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Drug scarcity due to inefficient supply chain

Those who read my articles know that I criticize US health care, though I have proposed solutions. Most of my criticism is because it is way too expensive and below average in terms of efficiency. My criticism is not aimed at health insurance or Obamacare, though their implementation does not help with fixing the root cause.

They also know that I no longer use official healthcare, except on rare occasions and when it is cost effective.

Saturday was the last straw for me. I visited a doctor for an eye infection (my first visit to a doctor in 8 years) as I was worried it could turn into something nasty (with vision loss) in a matter of hours as it happened once in the past. We both agreed that antibiotics - the same kind I occasionally use for my rosacea - was a good course of action. He did prescribe standard antibiotics, et voila! Problem solved.

Except that... you must decide on and pick up your medicine at a specific location. And that location is solidly closed for 48 hours.

I imagine this problem has been experienced by million of Americans, maybe even in other countries: the impossibility, no matter how much you pay, to get a basic medicine when you need it. I thought, maybe I should go to the ER - but it would cost $5,000 for this basic $50 treatment, and might also fail. I could wait it out, and sue the store if things go bad. Instead I decided to use some old antibiotics. I wish I could call the doctor's office and ask for a refund (plus $500 as I wasted 1.5 hour at the doctor's office to eventually see him and get a useless prescription).

The good thing is that my condition seems to be improving. This experience also helped me come up with a new idea to fix this problem:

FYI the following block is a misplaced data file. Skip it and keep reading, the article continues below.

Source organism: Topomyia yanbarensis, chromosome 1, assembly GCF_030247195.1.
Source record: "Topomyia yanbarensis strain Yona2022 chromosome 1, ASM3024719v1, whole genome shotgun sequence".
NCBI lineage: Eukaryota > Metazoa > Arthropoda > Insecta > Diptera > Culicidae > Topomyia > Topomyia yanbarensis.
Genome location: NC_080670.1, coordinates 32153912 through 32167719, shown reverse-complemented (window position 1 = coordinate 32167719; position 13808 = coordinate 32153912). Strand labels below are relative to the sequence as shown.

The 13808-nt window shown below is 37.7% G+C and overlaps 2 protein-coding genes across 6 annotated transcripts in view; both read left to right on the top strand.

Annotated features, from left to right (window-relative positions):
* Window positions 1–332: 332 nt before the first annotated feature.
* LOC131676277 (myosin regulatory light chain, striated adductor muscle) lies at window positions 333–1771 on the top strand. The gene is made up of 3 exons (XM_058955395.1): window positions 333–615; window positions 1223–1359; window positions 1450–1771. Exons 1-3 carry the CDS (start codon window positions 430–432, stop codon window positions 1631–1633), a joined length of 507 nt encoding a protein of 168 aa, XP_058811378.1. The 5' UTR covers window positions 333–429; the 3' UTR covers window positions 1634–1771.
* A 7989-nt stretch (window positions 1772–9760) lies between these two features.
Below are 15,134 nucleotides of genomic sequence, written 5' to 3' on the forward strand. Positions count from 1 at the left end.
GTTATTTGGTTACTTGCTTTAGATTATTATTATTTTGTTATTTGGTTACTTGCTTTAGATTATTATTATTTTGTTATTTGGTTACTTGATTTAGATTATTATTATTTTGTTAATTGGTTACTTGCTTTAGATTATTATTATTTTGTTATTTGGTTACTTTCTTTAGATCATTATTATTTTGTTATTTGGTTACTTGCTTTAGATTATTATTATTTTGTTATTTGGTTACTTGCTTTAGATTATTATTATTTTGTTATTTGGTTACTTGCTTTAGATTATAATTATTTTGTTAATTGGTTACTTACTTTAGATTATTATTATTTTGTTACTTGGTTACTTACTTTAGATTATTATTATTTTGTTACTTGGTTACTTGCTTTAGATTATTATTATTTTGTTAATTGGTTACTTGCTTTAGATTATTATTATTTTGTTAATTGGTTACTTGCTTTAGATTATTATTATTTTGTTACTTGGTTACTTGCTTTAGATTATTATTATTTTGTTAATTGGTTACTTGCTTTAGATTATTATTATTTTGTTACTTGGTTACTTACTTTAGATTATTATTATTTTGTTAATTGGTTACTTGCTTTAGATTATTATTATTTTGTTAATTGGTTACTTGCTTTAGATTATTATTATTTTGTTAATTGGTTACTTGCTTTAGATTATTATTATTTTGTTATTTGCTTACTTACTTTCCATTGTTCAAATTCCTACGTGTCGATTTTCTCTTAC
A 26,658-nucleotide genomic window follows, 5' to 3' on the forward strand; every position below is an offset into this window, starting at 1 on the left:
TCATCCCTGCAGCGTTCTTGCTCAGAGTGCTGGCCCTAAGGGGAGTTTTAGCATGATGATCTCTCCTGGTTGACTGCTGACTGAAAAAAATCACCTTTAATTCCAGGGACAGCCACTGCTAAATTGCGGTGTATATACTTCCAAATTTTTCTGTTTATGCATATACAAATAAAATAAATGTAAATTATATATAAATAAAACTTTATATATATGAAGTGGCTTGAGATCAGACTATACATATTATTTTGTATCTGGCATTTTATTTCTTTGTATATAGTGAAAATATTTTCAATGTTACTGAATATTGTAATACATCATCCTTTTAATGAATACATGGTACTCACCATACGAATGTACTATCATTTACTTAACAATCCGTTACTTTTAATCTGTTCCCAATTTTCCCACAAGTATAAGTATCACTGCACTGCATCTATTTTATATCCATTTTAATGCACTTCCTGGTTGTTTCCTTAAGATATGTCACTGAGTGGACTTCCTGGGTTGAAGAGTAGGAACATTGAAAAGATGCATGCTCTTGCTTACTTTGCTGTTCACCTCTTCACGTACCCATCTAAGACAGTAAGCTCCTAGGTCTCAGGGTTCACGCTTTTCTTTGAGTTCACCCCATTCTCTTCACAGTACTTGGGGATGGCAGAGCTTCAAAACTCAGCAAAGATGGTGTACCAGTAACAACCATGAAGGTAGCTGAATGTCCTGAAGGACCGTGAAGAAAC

Crowd sourcing drug distribution

Proposed solution: Create a website where people can exchange drugs. You want to make sure the drugs are not outdated and there's a clear label on each box. Fraud detection - to make sure drug cartels are not reselling illegal products - would be a critical part of the architecture. Also, drugs that can be abused by drug addicts would not be available for distribution. Only basic drugs that require a prescription.

I would also allow drugs to be either "official" or home-made (for instance, I am going to manufacture my own antibiotics, though it will be on-demand and for personal use only), as long as the buyer clearly knows what he is buying. The website, very different from an online pharmacy (probably more similar to eBay or to exchange sites selling for instance breast milk), would be available to all people with a minimum knowledge of medical science. There would be a small questionnaire on sign-up to be approved, to further minimize liabilities. Individual people would be responsible for shipping the drugs. And possibly, this website would be hosted abroad, though mostly used by Americans. Money for maintaining the website would not come from sales commissions - possibly from advertising or subscription.

Another benefit for participants is greater privacy, as no medical data is shared with insurance companies.

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Comment by Vladimir on January 2, 2014 at 4:49am

Medicines is a very regulated market due to obvious health and safety issues. Some drugs require strict storage conditions. Then, it might not be so easy to spot counterfeit.
Unfortunately, this one of the cases when official sellers are necessary to provide some sort of guarantee, at the cost of too much of the product being wasted. E.g. pills left over after taking a full prescribed course can not be returned back. To the benefit of pharma companies...

Comment by Vincent Granville on December 22, 2013 at 1:53pm

My crowd sourcing solution would also help improve water quality - the water that we drink, the water that the animals that we eat also drink. Tons of unused medicines are thrown in the sink, garbage bin or sewer (contaminated urine) every day, and end up polluting the environment, also costing money in water treatment. Probably all of us get trace amounts of pain killers and more nasty things every day through tapped water. 

Comment by Mirko Krivanek on December 22, 2013 at 1:45pm

It is more a regulation than a supply chain problem - though regulation issues should be factored in in supply chain optimization. Maybe also some pharmacies operate 24/7, you just need to know them. Antibiotics are regulated probably because of the risk associated with antibiotic-resistant drugs.

There is a big issue about drug unavailability - but it's not the problem that you mention.

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